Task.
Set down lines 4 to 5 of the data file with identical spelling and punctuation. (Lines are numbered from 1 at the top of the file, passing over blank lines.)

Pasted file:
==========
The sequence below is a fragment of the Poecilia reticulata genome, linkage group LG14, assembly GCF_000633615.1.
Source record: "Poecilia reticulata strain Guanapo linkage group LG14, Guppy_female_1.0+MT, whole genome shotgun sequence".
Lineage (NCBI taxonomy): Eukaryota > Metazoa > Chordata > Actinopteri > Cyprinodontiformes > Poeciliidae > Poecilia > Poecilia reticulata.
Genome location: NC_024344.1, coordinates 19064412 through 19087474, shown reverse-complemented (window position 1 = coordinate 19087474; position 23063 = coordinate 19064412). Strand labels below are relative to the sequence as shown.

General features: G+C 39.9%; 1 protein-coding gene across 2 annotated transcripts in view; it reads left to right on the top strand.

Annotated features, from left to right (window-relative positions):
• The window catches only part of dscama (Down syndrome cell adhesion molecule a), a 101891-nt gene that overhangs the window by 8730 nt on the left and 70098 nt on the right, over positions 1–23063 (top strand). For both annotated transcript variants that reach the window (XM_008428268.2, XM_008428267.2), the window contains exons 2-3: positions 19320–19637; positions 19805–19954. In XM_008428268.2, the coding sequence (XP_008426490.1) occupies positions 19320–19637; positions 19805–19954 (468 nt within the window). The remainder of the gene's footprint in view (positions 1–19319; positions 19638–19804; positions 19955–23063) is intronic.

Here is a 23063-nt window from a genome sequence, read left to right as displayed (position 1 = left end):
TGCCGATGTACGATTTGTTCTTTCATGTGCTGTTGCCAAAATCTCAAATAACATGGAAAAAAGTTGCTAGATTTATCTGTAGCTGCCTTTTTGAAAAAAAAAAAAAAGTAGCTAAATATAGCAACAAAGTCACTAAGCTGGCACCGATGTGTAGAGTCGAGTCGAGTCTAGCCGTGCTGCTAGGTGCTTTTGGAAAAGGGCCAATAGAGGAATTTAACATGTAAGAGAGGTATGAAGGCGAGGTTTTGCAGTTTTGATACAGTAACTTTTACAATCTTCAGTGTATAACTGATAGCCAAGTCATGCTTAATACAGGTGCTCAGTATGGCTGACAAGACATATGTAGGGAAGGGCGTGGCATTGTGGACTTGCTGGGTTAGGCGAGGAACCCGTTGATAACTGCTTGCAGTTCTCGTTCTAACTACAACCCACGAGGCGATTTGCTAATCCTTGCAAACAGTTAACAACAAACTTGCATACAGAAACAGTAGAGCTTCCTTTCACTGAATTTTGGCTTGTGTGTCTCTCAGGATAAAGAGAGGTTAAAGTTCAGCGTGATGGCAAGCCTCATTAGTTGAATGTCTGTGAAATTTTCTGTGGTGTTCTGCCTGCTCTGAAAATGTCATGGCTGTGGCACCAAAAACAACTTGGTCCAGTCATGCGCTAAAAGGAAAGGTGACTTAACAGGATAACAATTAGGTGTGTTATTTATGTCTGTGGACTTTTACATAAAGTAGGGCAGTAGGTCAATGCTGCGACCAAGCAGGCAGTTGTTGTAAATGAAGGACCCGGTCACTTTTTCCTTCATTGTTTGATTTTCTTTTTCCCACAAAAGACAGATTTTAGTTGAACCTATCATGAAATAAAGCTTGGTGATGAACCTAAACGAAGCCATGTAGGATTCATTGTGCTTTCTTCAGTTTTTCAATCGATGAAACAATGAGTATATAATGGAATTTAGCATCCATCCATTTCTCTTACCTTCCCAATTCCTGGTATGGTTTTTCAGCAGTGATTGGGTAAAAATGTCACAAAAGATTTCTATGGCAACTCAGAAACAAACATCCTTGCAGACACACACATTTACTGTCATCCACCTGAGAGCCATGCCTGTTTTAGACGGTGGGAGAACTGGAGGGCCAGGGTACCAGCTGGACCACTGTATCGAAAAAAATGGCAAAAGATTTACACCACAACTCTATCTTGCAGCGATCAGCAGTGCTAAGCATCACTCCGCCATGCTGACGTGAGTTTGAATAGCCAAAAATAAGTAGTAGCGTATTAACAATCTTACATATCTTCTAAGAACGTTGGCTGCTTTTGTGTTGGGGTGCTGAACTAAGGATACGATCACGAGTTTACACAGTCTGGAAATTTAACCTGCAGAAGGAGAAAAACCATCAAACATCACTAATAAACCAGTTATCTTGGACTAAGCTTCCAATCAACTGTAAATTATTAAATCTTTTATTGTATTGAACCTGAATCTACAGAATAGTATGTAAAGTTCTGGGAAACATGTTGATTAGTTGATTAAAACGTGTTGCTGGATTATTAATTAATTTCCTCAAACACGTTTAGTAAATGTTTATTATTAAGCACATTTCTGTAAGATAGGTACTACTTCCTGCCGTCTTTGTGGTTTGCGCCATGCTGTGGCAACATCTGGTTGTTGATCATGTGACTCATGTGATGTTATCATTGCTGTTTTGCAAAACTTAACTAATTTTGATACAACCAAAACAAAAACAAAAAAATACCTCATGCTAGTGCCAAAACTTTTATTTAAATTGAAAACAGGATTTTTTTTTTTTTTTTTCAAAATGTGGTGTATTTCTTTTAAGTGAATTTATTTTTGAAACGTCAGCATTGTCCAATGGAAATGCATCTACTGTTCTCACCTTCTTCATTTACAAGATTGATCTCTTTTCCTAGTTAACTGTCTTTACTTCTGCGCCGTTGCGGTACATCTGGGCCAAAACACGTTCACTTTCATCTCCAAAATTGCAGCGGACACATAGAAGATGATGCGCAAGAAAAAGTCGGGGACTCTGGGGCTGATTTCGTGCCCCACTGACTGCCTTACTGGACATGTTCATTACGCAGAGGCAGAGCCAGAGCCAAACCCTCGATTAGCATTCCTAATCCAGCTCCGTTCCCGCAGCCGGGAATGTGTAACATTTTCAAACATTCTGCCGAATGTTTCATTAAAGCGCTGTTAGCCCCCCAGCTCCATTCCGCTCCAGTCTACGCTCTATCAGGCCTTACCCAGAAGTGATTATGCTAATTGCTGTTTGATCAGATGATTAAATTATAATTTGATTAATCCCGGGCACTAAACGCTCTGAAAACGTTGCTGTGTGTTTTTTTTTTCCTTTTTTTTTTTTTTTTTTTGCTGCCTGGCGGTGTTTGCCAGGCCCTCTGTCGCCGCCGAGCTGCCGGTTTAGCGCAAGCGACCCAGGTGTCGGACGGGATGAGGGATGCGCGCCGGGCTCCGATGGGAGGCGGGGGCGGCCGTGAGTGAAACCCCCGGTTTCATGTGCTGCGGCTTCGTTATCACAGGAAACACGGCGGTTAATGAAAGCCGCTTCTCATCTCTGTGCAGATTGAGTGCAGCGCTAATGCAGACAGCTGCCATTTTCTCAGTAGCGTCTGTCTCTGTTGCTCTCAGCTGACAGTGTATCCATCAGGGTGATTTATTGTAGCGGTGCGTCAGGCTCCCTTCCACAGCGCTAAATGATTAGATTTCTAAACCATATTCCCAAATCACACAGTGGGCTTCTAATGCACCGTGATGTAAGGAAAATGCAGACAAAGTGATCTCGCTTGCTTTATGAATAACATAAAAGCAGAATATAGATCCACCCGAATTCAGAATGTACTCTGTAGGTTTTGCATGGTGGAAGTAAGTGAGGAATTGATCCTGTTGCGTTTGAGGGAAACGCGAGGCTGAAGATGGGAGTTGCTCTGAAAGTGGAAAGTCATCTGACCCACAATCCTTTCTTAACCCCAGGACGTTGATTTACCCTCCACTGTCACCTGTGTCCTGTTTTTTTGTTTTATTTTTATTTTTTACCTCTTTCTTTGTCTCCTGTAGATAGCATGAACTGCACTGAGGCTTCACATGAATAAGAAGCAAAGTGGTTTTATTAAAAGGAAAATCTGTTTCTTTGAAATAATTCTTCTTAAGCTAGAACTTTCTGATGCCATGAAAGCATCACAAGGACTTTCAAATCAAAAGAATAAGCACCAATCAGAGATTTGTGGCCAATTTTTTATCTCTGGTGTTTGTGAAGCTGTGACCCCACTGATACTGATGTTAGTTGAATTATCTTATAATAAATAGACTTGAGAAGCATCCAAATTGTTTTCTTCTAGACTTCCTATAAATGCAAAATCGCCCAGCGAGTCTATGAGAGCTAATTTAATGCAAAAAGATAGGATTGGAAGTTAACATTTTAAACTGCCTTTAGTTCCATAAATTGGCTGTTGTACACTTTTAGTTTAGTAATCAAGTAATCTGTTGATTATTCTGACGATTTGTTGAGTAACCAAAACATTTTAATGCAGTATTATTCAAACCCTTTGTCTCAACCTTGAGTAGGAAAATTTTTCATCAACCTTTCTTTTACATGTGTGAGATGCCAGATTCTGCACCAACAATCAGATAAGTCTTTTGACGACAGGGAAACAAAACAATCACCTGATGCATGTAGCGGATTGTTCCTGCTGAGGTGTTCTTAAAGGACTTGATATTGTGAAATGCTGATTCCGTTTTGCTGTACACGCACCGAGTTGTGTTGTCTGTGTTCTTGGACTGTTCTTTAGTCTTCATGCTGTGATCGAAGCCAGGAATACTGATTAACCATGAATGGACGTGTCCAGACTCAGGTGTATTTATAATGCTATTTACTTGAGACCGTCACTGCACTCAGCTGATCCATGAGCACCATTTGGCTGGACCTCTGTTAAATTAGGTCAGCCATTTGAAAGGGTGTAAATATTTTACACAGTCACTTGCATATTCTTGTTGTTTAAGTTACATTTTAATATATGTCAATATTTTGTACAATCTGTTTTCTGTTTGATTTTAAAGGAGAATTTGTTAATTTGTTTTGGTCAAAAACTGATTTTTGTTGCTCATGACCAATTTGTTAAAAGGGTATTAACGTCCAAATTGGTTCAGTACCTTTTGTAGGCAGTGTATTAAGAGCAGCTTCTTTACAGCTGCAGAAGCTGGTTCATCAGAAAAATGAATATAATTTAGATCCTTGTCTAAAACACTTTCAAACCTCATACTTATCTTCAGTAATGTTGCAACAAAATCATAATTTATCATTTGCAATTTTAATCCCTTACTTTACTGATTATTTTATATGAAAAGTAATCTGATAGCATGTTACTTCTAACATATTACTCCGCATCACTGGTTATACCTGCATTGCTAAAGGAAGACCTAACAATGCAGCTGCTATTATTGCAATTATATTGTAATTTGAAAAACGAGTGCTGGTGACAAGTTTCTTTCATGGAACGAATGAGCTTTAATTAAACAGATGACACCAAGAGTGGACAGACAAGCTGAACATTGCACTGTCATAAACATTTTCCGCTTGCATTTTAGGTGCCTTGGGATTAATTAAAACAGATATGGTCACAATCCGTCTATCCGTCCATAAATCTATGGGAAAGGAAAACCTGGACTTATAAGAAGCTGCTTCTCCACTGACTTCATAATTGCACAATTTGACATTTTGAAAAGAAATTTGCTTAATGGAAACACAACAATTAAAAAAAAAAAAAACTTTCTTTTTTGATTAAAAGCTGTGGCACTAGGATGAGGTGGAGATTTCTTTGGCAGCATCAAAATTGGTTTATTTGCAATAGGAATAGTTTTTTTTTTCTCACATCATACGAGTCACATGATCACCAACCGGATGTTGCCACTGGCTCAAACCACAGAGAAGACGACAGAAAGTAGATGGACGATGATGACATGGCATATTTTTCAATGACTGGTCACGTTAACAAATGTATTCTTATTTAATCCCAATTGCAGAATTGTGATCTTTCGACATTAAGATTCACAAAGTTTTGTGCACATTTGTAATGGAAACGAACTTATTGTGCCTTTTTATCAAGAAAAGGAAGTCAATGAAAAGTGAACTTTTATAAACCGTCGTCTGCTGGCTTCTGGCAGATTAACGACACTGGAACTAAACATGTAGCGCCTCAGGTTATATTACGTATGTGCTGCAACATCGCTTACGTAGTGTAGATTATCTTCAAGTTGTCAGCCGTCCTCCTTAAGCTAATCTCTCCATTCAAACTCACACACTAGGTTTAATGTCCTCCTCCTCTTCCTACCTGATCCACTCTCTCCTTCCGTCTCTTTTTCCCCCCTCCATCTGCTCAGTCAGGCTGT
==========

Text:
Genome location: NC_024344.1, coordinates 19064412 through 19087474, shown reverse-complemented (window position 1 = coordinate 19087474; position 23063 = coordinate 19064412). Strand labels below are relative to the sequence as shown.

General features: G+C 39.9%; 1 protein-coding gene across 2 annotated transcripts in view; it reads left to right on the top strand.